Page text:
Is anyone even remotely surprised that James O’Keefe’s gotcha video that caused the firing of an NPR fundraiser and the forced resignation of their CEO was in fact dishonestly edited to be a hit piece? No? Of course not. That’s what this guy does.
Credit where it’s due: it was Glenn Beck’s people who did the investigating. Good work, folks.
Finally, personal stuff. Guess who just failed her saving throw against The Shiny? My wife. We bought an iPad for her yesterday.
Most of the people reading this won’t know her and won’t know how honestly astounding this is. She has no patience or interest in online digital culture (beyond a few basic things like TED Talks and emails from friends). She doesn’t like the way computers operate–she’s always asking where is this and where is that, how do you…Nothing is ever straightforward enough for her.
Also, she’s severely dyslexic and dysgraphic–reading is a slow process and writing legibly can be very stressful. This means that, except for a couple areas of personal expertise, she has a way of talking around the things she wants done and can be vague at times, relying on the listener to interpret what she wants. Computers don’t do that, of course. You can’t tell it to put the thing away and you can’t mix up one word for another. You have to accommodate it, not the other way around. And her eyesight, never very good (like you’re surprised?), is getting worse.
But she liked the iPad. It’s portable for in the home, the fonts can be set quite large and the screen can be made white text on black. Also, it turns out the ereader features were less interesting to her than the idea that she could take all of her addresses and phone numbers off the random scraps of paper they’re on and save them for herself.
What’s more, some of the apps are tempting as hell. I’m buying Sketchbook Pro for her soon and Animation Creator HD, too. The hard thing will be to keep the boy from loading it up with games he wants to play. He’s already pressing me to buy Fruit Ninjas or whatever that is (and I confess that I spent much of the time in the store playing Angry Birds and Cut The Rope).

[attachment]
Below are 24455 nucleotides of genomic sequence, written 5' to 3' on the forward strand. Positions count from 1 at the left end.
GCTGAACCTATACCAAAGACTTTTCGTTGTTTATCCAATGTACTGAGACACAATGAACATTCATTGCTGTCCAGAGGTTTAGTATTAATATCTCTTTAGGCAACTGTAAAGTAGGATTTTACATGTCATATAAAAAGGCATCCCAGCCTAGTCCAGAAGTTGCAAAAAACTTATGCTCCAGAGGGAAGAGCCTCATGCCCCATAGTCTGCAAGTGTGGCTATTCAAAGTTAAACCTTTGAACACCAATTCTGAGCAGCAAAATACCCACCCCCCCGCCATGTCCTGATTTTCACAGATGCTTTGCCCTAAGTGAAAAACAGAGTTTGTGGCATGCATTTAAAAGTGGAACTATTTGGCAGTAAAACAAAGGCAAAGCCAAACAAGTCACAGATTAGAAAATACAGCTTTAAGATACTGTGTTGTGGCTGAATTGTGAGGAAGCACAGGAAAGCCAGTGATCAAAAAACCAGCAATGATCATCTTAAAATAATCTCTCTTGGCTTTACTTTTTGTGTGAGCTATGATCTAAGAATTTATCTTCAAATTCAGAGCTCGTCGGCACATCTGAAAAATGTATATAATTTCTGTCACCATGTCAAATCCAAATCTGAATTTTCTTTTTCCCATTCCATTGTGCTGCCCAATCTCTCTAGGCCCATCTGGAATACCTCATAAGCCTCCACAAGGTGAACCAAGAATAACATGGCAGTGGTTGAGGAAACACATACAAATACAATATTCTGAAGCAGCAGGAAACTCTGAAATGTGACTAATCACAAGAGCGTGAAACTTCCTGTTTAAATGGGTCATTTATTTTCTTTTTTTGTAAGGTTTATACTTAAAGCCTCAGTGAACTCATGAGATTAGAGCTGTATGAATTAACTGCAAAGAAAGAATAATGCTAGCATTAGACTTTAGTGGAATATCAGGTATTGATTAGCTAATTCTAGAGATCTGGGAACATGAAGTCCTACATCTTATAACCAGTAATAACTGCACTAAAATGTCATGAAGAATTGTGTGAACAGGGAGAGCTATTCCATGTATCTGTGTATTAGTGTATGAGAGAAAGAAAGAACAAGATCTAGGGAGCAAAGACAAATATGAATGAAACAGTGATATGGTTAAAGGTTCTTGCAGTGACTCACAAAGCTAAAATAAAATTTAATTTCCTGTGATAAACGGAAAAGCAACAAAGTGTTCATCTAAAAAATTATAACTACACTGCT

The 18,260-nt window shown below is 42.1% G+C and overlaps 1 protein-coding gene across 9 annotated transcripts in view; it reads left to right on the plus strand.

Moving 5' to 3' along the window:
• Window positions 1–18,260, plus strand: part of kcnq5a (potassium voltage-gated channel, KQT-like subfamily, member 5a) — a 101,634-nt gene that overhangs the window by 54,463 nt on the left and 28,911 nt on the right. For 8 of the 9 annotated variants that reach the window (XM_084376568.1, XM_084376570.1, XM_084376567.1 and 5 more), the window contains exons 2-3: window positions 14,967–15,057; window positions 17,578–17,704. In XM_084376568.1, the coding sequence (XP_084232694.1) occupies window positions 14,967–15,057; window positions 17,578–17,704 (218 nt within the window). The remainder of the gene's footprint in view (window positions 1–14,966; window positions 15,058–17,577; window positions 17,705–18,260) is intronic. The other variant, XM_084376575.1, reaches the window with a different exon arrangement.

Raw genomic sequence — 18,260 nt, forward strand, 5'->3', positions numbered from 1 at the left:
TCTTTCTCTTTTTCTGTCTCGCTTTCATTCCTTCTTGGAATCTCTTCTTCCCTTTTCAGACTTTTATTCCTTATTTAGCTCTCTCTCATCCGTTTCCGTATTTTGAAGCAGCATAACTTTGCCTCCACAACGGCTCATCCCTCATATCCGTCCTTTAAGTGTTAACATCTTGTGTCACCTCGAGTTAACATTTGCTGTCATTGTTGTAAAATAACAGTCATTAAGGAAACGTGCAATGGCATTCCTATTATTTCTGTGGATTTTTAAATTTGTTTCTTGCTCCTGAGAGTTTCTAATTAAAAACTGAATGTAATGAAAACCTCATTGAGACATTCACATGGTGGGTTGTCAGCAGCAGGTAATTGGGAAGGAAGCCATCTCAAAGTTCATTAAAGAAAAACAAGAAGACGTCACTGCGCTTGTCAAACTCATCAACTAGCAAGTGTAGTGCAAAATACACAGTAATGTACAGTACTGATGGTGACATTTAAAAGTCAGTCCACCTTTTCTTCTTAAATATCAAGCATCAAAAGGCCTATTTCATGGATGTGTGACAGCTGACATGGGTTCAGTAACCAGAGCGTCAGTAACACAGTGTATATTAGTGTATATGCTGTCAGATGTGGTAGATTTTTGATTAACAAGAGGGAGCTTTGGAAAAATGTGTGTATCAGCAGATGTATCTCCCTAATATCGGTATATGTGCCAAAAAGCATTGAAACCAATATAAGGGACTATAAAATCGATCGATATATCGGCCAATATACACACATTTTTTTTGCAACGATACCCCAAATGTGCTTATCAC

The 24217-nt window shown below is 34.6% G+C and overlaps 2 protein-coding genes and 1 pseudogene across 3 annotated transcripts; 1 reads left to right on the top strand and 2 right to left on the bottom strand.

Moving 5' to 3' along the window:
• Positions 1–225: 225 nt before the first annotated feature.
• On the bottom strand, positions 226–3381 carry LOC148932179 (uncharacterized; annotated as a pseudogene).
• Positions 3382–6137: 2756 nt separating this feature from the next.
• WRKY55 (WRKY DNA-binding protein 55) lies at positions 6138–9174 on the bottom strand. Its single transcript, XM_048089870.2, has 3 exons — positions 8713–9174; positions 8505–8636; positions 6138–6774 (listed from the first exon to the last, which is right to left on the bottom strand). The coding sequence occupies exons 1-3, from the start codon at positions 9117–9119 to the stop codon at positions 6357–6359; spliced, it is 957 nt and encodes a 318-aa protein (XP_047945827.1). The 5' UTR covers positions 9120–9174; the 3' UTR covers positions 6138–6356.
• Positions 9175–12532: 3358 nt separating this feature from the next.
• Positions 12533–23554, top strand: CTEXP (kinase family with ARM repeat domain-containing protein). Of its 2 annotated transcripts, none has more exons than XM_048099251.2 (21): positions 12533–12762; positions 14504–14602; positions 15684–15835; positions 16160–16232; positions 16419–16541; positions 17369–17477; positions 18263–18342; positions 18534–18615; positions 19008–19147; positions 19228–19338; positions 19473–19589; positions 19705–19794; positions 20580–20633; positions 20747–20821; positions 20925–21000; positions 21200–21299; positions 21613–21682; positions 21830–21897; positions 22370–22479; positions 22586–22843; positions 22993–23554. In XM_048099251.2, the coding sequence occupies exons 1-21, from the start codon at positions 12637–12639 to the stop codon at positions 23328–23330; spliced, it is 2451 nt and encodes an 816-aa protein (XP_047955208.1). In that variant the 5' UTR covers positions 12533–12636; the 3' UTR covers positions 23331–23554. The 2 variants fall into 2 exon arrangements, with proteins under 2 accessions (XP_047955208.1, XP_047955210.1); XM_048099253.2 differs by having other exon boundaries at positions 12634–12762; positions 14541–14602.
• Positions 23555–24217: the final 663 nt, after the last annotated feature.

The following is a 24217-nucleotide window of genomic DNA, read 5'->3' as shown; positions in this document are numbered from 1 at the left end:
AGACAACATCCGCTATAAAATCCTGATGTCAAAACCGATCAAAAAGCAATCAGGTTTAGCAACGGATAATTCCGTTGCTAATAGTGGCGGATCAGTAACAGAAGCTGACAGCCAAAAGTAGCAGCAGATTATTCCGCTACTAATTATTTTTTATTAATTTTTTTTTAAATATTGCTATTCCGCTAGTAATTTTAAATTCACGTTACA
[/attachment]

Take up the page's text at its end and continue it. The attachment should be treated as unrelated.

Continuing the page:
Anyway, this will give me a reason to use iTunes now, which I’ve been avoiding like crazy, since the iPad has no file structure. We’ll see how it goes.
personal reading: reasons i suck the boy the wife words
by Harry Connolly
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The family is heading out to the Apple store and Barnes & Noble so my technophobic wife can test drive some ereaders. She won’t like them, I already know it, but what the hell, right? I get to check them out, too. What I really suspect will happen is that my son will fall in love the the iPad and want one for himself, and that’ll get him off my damn computer every day.
Frankly, we’re more likely to come home with a bag of books than a gadget.
(And yeah, I though the iPad 2 was going to drop yesterday, not tomorrow. My wife doesn’t care about size, cameras or gyroscopes, though–she plans to be disappointed by it no matter what.)
Update: My son tells us that we will also be visiting The Gap so he can buy some new Tshirts.
Me: “All right, son. If you want to, we’ll take a look. Is this about a girl? It’s totally cool if it is.”
Son: “No. I just don’t want to look ramshackle.”
Me: “God dammit! If you’re going to be a member of this family, you’re going to look ramshackle!”
Followed by much laughing. Considering the glasses frames he chose (kinda fancy), the shoes he likes and the pants he asks his mom to make, it’s pretty clear that he’s going to be a dress-up person. It’s like Alex Keaton being born to hippie parents.